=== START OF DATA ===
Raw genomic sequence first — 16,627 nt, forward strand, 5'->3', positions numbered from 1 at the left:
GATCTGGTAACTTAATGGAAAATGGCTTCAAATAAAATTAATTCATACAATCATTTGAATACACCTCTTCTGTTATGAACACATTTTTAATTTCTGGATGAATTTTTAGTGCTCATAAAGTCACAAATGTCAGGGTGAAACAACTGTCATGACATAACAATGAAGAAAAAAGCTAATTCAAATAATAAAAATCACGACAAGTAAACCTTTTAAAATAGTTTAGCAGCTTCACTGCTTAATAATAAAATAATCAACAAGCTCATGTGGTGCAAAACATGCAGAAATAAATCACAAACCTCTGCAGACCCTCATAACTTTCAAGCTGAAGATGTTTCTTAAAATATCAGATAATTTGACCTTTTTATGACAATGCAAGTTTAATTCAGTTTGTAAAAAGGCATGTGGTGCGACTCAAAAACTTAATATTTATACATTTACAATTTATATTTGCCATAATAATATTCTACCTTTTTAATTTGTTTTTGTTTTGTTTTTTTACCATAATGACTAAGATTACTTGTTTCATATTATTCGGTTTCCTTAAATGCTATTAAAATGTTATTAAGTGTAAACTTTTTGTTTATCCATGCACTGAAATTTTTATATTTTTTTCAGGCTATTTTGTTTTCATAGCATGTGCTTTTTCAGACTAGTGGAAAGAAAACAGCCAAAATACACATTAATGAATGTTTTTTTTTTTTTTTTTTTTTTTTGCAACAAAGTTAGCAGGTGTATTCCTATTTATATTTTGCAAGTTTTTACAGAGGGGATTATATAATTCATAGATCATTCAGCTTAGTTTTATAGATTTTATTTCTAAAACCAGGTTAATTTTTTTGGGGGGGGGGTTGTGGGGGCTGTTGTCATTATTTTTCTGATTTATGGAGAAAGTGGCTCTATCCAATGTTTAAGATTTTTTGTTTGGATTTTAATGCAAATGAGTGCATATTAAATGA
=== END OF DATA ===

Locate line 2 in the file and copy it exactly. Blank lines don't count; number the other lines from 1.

GATCTGGTAACTTAATGGAAAATGGCTTCAAATAAAATTAATTCATACAATCATTTGAATACACCTCTTCTGTTATGAACACATTTTTAATTTCTGGATGAATTTTTAGTGCTCATAAAGTCACAAATGTCAGGGTGAAACAACTGTCATGACATAACAATGAAGAAAAAAGCTAATTCAAATAATAAAAATCACGACAAGTAAACCTTTTAAAATAGTTTAGCAGCTTCACTGCTTAATAATAAAATAATCAACAAGCTCATGTGGTGCAAAACATGCAGAAATAAATCACAAACCTCTGCAGACCCTCATAACTTTCAAGCTGAAGATGTTTCTTAAAATATCAGATAATTTGACCTTTTTATGACAATGCAAGTTTAATTCAGTTTGTAAAAAGGCATGTGGTGCGACTCAAAAACTTAATATTTATACATTTACAATTTATATTTGCCATAATAATATTCTACCTTTTTAATTTGTTTTTGTTTTGTTTTTTTACCATAATGACTAAGATTACTTGTTTCATATTATTCGGTTTCCTTAAATGCTATTAAAATGTTATTAAGTGTAAACTTTTTGTTTATCCATGCACTGAAATTTTTATATTTTTTTCAGGCTATTTTGTTTTCATAGCATGTGCTTTTTCAGACTAGTGGAAAGAAAACAGCCAAAATACACATTAATGAATGTTTTTTTTTTTTTTTTTTTTTTTTGCAACAAAGTTAGCAGGTGTATTCCTATTTATATTTTGCAAGTTTTTACAGAGGGGATTATATAATTCATAGATCATTCAGCTTAGTTTTATAGATTTTATTTCTAAAACCAGGTTAATTTTTTTGGGGGGGGGGTTGTGGGGGCTGTTGTCATTATTTTTCTGATTTATGGAGAAAGTGGCTCTATCCAATGTTTAAGATTTTTTGTTTGGATTTTAATGCAAATGAGTGCATATTAAATGA